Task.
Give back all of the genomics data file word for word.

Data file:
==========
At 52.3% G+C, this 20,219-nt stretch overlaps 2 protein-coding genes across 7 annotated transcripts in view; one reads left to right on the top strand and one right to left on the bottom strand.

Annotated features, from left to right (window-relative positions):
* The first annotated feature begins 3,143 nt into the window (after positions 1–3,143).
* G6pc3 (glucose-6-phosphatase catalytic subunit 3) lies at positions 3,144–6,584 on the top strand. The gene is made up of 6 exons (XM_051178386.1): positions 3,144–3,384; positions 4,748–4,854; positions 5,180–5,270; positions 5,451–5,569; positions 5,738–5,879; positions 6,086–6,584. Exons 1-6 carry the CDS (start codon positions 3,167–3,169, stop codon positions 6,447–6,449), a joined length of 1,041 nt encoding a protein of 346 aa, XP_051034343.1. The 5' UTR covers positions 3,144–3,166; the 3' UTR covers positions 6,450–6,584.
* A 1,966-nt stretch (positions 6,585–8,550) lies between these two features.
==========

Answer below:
At 52.3% G+C, this 20,219-nt stretch overlaps 2 protein-coding genes across 7 annotated transcripts in view; one reads left to right on the top strand and one right to left on the bottom strand.

Annotated features, from left to right (window-relative positions):
* The first annotated feature begins 3,143 nt into the window (after positions 1–3,143).
* G6pc3 (glucose-6-phosphatase catalytic subunit 3) lies at positions 3,144–6,584 on the top strand. The gene is made up of 6 exons (XM_051178386.1): positions 3,144–3,384; positions 4,748–4,854; positions 5,180–5,270; positions 5,451–5,569; positions 5,738–5,879; positions 6,086–6,584. Exons 1-6 carry the CDS (start codon positions 3,167–3,169, stop codon positions 6,447–6,449), a joined length of 1,041 nt encoding a protein of 346 aa, XP_051034343.1. The 5' UTR covers positions 3,144–3,166; the 3' UTR covers positions 6,450–6,584.
* A 1,966-nt stretch (positions 6,585–8,550) lies between these two features.